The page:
1)));
		/*NOTE: dmd 2.060 complains even though this is supposed to fail
		compilation */
	
	// no exponents
	static assert(!__traits(compiles, UnitSpec!(SecondId, 
AmpereId)));
	
	// not ordered alphabetically
	static assert(!__traits(compiles, UnitSpec!(SecondId, 1, 
AmpereId, 1)));
}

private alias Curry!(isTemplatedType, UnitSpec) isUnitSpec;

/** Exponentiation for quantities.
	
	The exponent has to be known at compile time, because it changes 
the
	result type.
*/
auto pow(int exponent, Q)(Q quantity) if(isQuantity!Q) {
	alias Q._UnitSpec.Pow!exponent U;
	return Quantity!(U, Q._Value)(quantity.value ^^ exponent);
}
/// Examples:
unittest {
	mixin BasicUnit!"meter";
	assert(pow!3(meter) == pow!2(meter) * meter);
}
/// the same as pow!2(quantity)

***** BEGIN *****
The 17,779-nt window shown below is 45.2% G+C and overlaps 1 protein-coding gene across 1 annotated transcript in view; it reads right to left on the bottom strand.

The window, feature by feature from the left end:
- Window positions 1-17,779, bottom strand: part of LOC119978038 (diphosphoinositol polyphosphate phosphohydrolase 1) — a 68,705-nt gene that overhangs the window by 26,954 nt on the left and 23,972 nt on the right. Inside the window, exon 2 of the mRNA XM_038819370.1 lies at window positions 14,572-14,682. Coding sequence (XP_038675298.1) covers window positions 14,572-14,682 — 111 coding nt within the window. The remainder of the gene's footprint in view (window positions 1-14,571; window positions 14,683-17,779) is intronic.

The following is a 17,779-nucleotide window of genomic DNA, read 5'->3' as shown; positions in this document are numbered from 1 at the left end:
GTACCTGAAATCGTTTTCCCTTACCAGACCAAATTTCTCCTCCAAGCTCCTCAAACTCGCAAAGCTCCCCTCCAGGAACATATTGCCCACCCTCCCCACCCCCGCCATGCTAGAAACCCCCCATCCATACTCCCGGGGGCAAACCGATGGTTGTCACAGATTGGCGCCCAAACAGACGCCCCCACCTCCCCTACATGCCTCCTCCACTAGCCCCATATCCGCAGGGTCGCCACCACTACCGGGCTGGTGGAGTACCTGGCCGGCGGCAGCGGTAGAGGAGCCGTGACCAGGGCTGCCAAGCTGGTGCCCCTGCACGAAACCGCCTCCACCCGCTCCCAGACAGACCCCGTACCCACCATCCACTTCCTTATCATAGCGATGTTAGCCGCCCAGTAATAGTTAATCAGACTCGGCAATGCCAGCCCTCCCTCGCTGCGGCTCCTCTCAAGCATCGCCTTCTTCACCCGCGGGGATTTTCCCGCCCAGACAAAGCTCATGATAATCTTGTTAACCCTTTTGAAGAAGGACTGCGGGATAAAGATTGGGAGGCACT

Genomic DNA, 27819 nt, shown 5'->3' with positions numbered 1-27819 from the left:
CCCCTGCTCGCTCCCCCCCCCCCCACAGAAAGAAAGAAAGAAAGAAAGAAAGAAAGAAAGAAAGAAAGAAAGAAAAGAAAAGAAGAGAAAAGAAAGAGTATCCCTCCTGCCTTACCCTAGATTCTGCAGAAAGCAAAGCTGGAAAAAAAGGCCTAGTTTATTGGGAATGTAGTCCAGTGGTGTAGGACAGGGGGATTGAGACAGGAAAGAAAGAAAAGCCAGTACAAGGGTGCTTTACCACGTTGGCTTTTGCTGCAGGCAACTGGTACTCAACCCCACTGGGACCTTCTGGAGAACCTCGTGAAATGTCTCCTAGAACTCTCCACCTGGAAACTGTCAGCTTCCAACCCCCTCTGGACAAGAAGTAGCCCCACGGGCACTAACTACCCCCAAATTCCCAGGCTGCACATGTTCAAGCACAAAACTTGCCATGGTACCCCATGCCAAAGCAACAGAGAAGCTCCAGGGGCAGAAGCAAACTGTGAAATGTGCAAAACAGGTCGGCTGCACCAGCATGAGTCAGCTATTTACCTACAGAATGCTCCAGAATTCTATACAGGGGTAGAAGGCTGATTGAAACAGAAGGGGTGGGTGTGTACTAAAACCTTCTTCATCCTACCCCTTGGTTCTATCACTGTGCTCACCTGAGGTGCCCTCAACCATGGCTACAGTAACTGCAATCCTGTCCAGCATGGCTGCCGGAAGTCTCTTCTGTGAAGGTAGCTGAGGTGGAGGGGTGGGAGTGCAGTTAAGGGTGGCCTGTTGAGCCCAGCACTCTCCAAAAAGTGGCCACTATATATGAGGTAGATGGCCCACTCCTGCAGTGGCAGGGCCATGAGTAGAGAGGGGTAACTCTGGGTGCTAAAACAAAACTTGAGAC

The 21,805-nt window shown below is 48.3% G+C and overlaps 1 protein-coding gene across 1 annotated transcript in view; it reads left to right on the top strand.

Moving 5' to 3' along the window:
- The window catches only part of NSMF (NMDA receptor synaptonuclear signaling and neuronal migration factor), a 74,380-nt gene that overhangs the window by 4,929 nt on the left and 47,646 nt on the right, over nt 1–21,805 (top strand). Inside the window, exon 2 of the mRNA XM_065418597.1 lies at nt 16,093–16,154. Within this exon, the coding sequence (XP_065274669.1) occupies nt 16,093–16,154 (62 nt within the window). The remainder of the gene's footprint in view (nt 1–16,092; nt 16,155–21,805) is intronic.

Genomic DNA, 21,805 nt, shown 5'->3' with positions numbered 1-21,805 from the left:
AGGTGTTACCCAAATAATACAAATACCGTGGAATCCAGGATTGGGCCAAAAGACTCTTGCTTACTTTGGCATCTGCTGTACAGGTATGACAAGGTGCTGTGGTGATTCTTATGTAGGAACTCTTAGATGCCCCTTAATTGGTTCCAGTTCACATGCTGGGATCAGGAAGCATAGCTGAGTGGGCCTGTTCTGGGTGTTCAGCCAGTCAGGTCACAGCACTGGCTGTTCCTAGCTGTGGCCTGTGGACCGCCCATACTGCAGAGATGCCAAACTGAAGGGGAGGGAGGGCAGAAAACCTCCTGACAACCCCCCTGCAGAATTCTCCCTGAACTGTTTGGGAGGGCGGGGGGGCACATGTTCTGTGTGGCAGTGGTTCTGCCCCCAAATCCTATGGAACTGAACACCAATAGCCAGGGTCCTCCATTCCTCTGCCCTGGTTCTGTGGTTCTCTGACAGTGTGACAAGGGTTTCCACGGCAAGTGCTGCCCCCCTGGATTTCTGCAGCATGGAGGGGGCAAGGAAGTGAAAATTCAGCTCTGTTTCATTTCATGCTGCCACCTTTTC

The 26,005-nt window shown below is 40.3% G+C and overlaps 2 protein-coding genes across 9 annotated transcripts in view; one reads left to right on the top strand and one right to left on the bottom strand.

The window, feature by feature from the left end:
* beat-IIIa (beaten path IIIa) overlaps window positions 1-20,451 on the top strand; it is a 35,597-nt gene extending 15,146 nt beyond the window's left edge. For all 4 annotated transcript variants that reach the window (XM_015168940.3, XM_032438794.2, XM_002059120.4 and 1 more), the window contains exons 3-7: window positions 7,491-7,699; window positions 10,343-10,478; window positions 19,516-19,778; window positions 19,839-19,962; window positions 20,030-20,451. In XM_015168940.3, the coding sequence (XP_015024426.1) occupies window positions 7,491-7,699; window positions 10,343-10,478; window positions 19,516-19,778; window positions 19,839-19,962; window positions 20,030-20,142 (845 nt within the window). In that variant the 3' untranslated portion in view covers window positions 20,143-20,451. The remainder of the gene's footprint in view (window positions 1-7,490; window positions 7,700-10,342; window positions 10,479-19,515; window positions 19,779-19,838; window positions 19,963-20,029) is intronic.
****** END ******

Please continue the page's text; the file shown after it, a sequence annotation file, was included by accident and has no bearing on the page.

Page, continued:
auto square(Q)(Q quantity) if(isQuantity!Q) {
	return pow!2(quantity);
}
/// the same as pow!3(quantity)
auto cubic(Q)(Q quantity) if(isQuantity!Q) {
	return pow!3(quantity);
}
unittest {
	mixin BasicUnit!"meter";
	assert(cubic(meter) == square(meter) * meter);
}


// below: various assorted helper functions

// initialize an assignable type to x
T make(T)(int x) {
	T result;
	result = x;
	return result;
}

/**
	Doesn't work on function templates.
*/
template Curry(alias Template, Args ...) {
	template Curry(MoreArgs ...) {
		alias Template!(Args, MoreArgs) Curry;
	}
}
/// Examples:
unittest {
	static int foo(int a, int b)() {
		return a + b;
	}
	alias Curry!(foo, 42) bar;
	assert(bar!1() == 43);
}

/** If Type is an instance of Template, get the template 
parameters.
*/
template TemplateParameters(alias Template, Type) {
	static if(is(Type _ == Template!Args, Args ...)) {
		alias Args TemplateParameters;
	} else {
		alias void TemplateParameters;
	}
}
/// Examples:
unittest {
	struct S(P ...) {}
	static assert(is(TemplateParameters!(S, S!(int, float)) ==
		TypeTuple!(int, float)));